- Posted by Rose Mercier
- On April 4, 2017
- 0 Comments
- Accountability, At What Worth, Ends
News articles about public agencies can make for fascinating reading, particularly when they disappoint almost everyone who seems to have a stake in the organization’s performance, or if they have achieved status as a lead story. More often than not, it’s about lack of performance. In my home town, there is an agency created by the municipal council which has been subject to considerable scrutiny for several years. Everyone – municipal council, municipal staff, citizen groups, various segments of the business community, seems to have strong opinions about the results that the organization was ‘supposed’ to deliver.
The organization’s board of directors, comprised of appointments by city council and individuals from the community, had developed a strategic plan with metrics that it considered markers of success. The trouble was that there didn’t seem to be much consensus in the community about the relevance or meaningfulness of the metrics. So it was no surprise that the performance of the organization and the CEO became the subject of much chatter. “Had the community received results worth the investment of taxpayer dollars?” Different community groups tried to obtain financial records so that they could determine if value was being delivered.
This scenario is no doubt reproduced in many towns and cities. Public agencies are a unique form of organization. However, none are so unique that Policy Governance wouldn’t support more effective governance. Consider the following:
- Imagine if the board had engaged with different segments of the community – business leaders, community activists, educators, economists, youth and many others who were underemployed, community development groups, taxpayers, immigrants, etc. and had come to understand their priorities, values and perspectives about what they wanted for their community.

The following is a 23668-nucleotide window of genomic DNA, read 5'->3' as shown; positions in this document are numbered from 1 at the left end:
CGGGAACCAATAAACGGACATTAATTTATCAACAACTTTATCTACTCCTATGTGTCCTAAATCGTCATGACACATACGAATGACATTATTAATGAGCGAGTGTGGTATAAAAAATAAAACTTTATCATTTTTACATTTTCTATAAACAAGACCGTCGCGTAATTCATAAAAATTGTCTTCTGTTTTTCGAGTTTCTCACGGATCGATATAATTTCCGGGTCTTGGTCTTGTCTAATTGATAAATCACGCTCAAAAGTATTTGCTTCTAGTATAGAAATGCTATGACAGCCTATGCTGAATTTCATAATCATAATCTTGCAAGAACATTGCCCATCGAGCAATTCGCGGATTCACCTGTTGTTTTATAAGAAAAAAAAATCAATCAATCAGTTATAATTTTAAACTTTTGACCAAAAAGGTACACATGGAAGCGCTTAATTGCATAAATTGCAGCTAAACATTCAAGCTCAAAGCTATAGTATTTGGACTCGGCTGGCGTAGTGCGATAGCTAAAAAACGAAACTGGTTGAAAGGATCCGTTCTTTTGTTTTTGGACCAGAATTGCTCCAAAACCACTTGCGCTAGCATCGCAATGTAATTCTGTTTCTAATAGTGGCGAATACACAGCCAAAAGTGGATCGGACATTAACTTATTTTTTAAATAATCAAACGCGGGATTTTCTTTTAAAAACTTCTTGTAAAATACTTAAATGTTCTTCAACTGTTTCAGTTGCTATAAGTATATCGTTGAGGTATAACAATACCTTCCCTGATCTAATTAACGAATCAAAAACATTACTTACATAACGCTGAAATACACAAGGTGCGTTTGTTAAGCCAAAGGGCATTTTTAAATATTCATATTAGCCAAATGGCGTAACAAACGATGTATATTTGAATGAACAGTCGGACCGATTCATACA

- And then, imagine if the board reflected on what they heard and through deepening their understanding of relevant factors, translated what they had learned into a clearly crafted statement of benefits that the organization was to produce, who was to benefit, and the worth of producing those results.
- Consider if the board, having given clear direction to the CEO (Ends policies, in the Policy Governance vernacular), along with the right to reasonably interpret that set of instructions and then held the CEO to account for producing measureable criteria of achievement justified by research, external comparators and/or external expertise, metrics that demonstrated progress and verifiable evidence that progress had been achieved.
- I also think it would have been interesting if the board had translated the community’s clear values about transparency, community involvement, and diversity into limitations about financial conditions and activities, financial planning, asset management, treatment of the public – among some of the areas in which the board should clearly articulate ethically or prudentially unacceptable conditions. Then, imagine if the board also held the CEO to account for evidence that these policies (Executive Limitations) had been followed.
But, none of that happened, so everyone had their own ideas about the benefits that were to have been produced and who should have benefited. The only point of agreement seems to have been that it wasn’t a fair trade for the municipality’s citizens.
A two-year period of review ensued, using still more taxpayer dollars, with the final result being new governance and accountability guidelines for the agency. Not surprisingly, not everyone is happy, and it remains to be seen if the effort was worth the taxpayer dollars expended on this exercise. I am left to imagine what might have been if those two years had instead been spent vigorously pursuing a reasonable interpretation of clearly stated Ends.